Internal Journeys of the Characters of Station Eleven

January 8, 2019 by Essay Writer

Station Eleven includes a vast number of key characters and storylines, focusing on both the internal and external battles these characters face. Some characters, such as Kirsten, Jeevan, and Clark, long for community after a life of disarray, sadness, or lack of belonging. Others, like Miranda, realize their life was not what they believed and come to reality with how they truly feel. However, characters like Tyler find refuge in illogical explanation for the pandemic. Regardless of the differences, all of the characters changed—some for the worse, others for the better—as their journey progressed through the challenges of overcoming an apocalypse.

Kirsten, who plays a pivotal role as the central character of Station Eleven, gives a unique perspective due to the fact that she remembers very little before the Georgia Flu. Before the flu occurred, Kirsten was a child actor and there is evidence of her being lonely and independent. A few years after the pandemic, Kirsten lost her brother and found herself alone once again. However, a year after being on her own, she joins the Traveling Symphony and finally finds herself as part of a community for the first time in her life. The key difference in Kirsten’s internal transformation is that now, twenty years after the flu, she longs for companionship. Before, she felt indifferent with being an outsider and only associating with a few people. The change is most notable when August and Kirsten are stranded for the first time without the Symphony and Kirsten thinks, “Hell is the absence of people you long for” (144). Compared to before when Kirsten was used to being alone, now she cannot imagine a life without her community.

Like Kirsten, Jeevan also offers a unique perspective because his internal journey was a constant rollercoaster before the flu even occurred. At the beginning of the novel, it is clear to the reader that Jeevan cares deeply about people due to his efforts of trying to save Arthur and also learning that he is studying to be a paramedic. However, before the flu, Jeevan was a paparazzo who was only in it for the money and had no shame about taking scandalous pictures of people, like Miranda, for his own personal gain before quitting that life forever. He experiences difficulty with having healthy relationships with others. His girlfriend, Laura, does not treat him well and he avoids previous colleagues whenever possible. When the flu hits, he goes straight to his brother’s place and stays there for as long as possible, not wanting to go out into the new world. However, he eventually does go out and settles in a town called McKinley. He finds community there, becomes the doctor, and even has a wife and child, whom he honors his brother with the name. Although before and after the flu, Jeevan has a continuous profound care for others, the key change is that he learns to go out and find what he longs for—which, like Kirsten, is community, love, and the ability to no longer fear the judgment of others.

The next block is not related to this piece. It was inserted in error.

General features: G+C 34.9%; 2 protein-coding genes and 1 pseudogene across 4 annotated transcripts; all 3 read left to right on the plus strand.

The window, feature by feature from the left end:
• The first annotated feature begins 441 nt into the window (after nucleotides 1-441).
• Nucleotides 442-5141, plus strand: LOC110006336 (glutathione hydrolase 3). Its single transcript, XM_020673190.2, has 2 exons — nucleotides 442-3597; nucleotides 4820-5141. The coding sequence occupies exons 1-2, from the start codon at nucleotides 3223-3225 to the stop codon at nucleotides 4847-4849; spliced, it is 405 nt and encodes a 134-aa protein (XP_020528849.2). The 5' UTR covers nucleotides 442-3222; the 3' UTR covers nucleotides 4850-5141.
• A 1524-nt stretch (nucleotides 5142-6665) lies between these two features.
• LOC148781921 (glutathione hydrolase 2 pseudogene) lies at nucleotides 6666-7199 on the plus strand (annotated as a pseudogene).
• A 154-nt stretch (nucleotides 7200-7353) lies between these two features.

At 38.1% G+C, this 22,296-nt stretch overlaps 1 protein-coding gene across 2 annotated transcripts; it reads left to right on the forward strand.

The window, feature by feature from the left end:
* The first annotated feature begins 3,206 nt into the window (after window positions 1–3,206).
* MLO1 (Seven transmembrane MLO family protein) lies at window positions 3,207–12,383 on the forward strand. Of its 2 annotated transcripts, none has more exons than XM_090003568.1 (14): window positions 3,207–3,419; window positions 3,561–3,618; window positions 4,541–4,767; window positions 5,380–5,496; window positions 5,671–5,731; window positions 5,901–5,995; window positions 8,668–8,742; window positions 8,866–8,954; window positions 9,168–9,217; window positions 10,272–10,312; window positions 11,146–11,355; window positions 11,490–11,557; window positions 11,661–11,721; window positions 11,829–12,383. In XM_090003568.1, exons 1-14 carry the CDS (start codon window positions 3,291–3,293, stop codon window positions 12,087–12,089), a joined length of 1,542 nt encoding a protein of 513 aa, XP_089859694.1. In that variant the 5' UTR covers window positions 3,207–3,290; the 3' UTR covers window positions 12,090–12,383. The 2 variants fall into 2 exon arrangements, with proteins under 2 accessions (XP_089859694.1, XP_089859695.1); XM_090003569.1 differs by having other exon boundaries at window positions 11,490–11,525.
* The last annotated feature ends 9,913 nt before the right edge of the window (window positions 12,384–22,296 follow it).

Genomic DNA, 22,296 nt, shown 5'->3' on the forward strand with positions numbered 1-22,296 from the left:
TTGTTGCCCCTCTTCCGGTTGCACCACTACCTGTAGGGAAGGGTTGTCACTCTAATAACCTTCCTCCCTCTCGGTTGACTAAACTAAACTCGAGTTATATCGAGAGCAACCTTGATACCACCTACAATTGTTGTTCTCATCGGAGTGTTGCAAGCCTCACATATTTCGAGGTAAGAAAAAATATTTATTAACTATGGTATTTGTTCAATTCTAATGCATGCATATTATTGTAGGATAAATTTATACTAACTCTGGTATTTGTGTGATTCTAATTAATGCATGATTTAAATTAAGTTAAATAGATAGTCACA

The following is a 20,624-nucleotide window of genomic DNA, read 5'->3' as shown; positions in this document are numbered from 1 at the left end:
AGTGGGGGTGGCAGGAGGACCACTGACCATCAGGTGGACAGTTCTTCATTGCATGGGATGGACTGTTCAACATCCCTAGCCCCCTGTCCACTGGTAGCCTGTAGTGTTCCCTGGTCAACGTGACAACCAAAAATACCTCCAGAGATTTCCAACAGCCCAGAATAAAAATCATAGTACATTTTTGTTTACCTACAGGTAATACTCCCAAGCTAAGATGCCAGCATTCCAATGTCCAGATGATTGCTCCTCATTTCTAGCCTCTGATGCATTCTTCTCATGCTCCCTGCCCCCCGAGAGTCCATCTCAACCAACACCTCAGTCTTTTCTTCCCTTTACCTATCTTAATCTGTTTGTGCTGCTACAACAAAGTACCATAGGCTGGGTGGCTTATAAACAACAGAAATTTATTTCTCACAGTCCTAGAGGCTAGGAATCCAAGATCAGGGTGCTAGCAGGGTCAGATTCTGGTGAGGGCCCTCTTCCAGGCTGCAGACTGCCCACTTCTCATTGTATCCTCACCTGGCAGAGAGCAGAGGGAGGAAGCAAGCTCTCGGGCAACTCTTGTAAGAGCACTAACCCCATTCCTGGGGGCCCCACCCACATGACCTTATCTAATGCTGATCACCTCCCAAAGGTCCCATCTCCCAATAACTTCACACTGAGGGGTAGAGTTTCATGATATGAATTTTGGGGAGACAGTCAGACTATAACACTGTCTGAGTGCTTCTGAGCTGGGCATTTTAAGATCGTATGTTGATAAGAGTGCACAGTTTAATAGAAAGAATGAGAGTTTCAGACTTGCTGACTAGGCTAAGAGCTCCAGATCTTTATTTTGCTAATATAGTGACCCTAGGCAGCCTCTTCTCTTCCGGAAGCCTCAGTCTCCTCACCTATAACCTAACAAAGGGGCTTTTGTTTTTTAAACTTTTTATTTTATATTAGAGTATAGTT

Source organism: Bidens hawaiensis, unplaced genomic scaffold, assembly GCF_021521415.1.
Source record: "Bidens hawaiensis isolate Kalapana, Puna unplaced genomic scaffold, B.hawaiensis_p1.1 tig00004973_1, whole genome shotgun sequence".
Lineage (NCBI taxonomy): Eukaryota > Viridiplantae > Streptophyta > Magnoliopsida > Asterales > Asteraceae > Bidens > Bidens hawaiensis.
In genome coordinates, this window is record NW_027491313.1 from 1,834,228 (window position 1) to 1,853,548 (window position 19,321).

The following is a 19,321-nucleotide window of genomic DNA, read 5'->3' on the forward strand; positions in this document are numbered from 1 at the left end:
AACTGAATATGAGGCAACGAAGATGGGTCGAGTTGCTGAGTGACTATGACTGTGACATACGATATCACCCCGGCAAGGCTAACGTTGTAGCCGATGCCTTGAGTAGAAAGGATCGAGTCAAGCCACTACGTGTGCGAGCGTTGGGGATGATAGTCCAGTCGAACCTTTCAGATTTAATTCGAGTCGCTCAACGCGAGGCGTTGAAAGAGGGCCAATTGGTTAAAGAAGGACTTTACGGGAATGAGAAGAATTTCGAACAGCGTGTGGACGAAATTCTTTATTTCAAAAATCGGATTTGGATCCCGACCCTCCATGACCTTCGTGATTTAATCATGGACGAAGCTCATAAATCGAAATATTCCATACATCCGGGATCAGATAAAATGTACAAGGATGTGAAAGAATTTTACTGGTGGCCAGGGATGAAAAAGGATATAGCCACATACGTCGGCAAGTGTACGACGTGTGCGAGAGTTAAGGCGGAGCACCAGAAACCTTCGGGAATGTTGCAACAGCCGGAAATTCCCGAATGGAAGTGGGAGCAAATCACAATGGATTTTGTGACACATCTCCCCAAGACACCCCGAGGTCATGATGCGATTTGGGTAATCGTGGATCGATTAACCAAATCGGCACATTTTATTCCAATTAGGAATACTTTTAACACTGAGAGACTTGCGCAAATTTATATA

Miranda dies in the first few days of the Georgia Flu, but her death on a beach in Malaysia is a poetic end to her internal journey. The key change for Miranda was that she finally accepted that she belonged where she was. Before the flu, she spent her life searching for happiness in other people like Pablo and Arthur, but “she knows she’ll never belong here no matter how hard she tries” (92). When she returns to her work at Neptune Logistics and moves up the ranks, she finds she “almost always loves her life but is often lonely” (107). She draws her comics in hotels at night, which is what she truly loves. In her final moments, she imagines the Station Eleven comic books and how her death is like waking up from a dream. This comparison is Miranda accepting that the life she was pretending to live was like a dream—she did not belong there.

Clark Thompson lived a somewhat insignificant life before the plague occurred. His job was mundane, he attended superficial dinners, but he valued his friendship with Arthur. Despite the friendship he shared, he can’t help “thinking about the terrible gulf of years between eighteen and fifty” (112). The key change for Clark is that the plague gives him a purpose, and changes his attitude from one of a realist to one of a dreamer. His purpose becomes the Museum of Civilization and he is now fascinated with the idea that life as we knew it is possible one day. He values his relationship with people very deeply and shares his hope and optimism with others.

Probably the most drastic internal journey occurs within Tyler, Arthur Leander’s son. Before the pandemic, he is a young, innocent boy who enjoys playing his Nintendo and longs for his father. However, he begins to transform after the flu occurs when he reads the Book of Revelations and begins quoting his mother by saying, “Everything happens for a reason.” Tyler ends up becoming an evangelical, polygamous, cult leader with a ruthless reputation that stems hundreds of miles away from his town of Saint Deborah. Despite this, there is evidence that Tyler still longs for life as it used to be. He keeps the Station Eleven comics that his father gave him and names his dog after the one in the books.

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